O.C. Economy Expected to Lose Strength


Despite a stellar performance so far this year, Orange County's economy will slow considerably into next year because of Asia's financial crisis, Chapman University economists said Thursday.

"We started out with a bang," said Esmael Adibi, director of Chapman's Anderson Center for Economic Research. "But it's going to lose its steam in practically every area of the economy."

Employment growth will average a still-strong 3.7% for the year, down just slightly from 1997's 3.8% increase. And an equal number of jobs--45,000--are expected to be added to county payrolls.

But Chapman said the annual figure will be skewed higher because of the extraordinary 4.9% year-to-year gain in employment registered in the first quarter.

For the remainder of the year, the university predicts that payroll growth will retreat to about 3.2% and the county's expansion will likely cool even more next year.

"The first quarter may have been a peak," said Chapman President James Doti, also an economist. In 1997, "all the engines of economic growth were pointing up," he said. "Now they're all pointing down."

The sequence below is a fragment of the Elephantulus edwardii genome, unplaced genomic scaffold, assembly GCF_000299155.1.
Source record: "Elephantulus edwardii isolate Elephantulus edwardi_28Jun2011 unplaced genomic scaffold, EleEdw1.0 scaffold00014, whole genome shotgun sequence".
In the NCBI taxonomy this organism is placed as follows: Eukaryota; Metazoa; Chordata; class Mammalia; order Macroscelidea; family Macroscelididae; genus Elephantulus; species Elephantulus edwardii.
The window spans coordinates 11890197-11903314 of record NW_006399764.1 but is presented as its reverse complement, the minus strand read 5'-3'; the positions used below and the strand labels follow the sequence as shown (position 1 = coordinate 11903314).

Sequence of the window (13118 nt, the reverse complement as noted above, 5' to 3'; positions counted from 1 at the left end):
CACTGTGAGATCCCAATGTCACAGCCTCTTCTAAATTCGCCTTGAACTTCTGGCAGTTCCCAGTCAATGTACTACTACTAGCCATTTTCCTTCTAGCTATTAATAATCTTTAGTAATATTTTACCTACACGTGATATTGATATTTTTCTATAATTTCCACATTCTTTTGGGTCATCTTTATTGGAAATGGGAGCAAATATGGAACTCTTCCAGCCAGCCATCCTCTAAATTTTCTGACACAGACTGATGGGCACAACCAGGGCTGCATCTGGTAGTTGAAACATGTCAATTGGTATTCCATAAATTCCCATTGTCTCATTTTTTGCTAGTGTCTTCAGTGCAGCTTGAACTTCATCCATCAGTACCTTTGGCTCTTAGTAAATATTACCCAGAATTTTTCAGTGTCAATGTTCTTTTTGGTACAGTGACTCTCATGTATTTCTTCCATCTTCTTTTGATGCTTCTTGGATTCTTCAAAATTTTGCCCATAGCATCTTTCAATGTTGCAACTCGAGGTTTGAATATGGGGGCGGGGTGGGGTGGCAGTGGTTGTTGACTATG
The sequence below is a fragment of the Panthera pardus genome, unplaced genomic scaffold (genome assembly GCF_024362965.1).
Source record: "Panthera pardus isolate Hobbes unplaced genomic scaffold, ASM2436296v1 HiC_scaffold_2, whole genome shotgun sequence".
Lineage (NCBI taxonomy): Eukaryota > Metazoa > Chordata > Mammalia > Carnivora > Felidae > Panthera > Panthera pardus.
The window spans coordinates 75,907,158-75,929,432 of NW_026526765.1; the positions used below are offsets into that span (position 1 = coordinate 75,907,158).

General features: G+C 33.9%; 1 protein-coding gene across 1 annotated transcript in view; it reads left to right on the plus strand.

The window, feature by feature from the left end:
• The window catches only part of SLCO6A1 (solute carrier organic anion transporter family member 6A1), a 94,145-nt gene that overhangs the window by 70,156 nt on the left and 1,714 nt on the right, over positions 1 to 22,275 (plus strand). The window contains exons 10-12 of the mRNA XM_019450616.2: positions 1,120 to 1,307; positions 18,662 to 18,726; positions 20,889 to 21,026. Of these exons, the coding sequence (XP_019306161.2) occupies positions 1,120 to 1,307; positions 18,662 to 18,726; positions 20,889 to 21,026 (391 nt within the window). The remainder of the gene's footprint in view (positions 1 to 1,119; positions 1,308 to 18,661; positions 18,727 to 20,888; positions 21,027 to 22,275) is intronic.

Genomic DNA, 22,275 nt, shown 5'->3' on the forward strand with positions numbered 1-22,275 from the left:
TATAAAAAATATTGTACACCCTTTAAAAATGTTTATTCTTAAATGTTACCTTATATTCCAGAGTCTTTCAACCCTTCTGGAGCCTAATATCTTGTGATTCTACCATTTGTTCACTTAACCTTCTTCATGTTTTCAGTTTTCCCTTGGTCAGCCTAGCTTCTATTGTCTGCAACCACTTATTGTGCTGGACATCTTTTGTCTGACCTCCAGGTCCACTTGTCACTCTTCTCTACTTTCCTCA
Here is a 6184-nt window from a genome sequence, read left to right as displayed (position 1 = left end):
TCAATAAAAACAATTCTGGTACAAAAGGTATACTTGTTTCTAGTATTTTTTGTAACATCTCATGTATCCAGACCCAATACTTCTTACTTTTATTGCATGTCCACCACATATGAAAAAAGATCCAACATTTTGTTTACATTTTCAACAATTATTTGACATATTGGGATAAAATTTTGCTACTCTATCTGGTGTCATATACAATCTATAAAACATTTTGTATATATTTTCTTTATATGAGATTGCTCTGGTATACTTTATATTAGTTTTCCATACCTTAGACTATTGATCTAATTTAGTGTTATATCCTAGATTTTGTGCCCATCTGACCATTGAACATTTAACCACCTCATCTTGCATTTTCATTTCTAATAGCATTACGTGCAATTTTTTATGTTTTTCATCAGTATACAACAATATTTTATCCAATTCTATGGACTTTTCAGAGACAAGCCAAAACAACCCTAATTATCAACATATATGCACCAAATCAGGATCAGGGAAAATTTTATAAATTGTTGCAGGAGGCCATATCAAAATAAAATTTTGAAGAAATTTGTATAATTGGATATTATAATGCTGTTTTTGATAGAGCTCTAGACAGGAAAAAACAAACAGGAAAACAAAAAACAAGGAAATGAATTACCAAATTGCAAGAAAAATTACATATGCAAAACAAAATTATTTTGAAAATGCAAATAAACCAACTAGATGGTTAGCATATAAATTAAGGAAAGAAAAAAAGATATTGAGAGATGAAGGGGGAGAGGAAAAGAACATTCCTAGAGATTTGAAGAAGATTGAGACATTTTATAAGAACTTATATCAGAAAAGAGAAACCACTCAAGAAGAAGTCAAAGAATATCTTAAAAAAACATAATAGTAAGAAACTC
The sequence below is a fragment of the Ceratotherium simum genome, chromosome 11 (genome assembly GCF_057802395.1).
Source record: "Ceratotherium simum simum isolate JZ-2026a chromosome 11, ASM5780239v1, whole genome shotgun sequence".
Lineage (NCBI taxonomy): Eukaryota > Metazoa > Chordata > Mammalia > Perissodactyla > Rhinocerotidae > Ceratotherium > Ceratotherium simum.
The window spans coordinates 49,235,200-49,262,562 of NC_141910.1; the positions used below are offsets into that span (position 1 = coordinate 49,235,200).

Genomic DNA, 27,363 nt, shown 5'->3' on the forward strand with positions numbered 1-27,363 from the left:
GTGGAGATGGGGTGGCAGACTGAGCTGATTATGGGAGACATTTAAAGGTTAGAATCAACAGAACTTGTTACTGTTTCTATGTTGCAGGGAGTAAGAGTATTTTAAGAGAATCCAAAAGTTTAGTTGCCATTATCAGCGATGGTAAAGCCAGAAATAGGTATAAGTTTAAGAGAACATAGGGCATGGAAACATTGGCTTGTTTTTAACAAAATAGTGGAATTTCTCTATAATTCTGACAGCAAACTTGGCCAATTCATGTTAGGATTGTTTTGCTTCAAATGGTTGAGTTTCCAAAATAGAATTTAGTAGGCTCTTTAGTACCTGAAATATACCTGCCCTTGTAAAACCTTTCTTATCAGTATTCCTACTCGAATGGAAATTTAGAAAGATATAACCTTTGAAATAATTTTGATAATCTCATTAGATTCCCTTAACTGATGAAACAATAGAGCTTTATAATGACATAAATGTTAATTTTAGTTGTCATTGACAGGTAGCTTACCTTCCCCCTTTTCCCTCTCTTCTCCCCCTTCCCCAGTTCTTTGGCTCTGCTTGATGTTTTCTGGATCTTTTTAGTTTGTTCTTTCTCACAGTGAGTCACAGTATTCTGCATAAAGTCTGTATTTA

The predictions were part of Chapman's midyear update of its closely watched annual economic forecast last December. Although the projections have changed little, Chapman economists said that earlier expectations about the severity of Asia's troubles are now being confirmed.

Japan has now fallen from its perch as the county's top export market, as the value of goods shipped there fell 9.3% from the first quarter of 1996, to $348 million in last year's fourth quarter, Chapman found. In the same period, exports to South Korea fell 25.4%, to $106 million, while exports to Singapore dropped 9.6%, to $85 million.

As a result of Asia's troubles, the county won't add about 6,000 new jobs this year that it otherwise would have. That forecast does not take into account the recent worsening of the situation in Japan, the Chapman economists said.

Responding to the forecast, Gary Liebl, chairman of QLogic Corp., a Costa Mesa-based semiconductor maker, said he was "surprised and a little bit sobered by a number of the trends" in the county's economy. "I feel the high level of confidence and enthusiasm we've seen over the last 12 months are going to be tempered by realism."

William L. Healey, chief executive of Smartflex Systems Inc. in Tustin, said "We've seen a lot of softness" in demand from Asia. His company, which manufactures data-storage products for firms that export to the region, restructured last year when the Asian crisis first hit.

County exports still will increase this year, but only by 8% compared with a 13.3% gain in 1997, as the problems in Asia are at least partially offset by growth in trade with other countries, Chapman said.

Mexico is now the county's No. 1 export market, with the value of goods shipped there soaring 66.4% from early 1996 to $446 million in the fourth quarter of last year.

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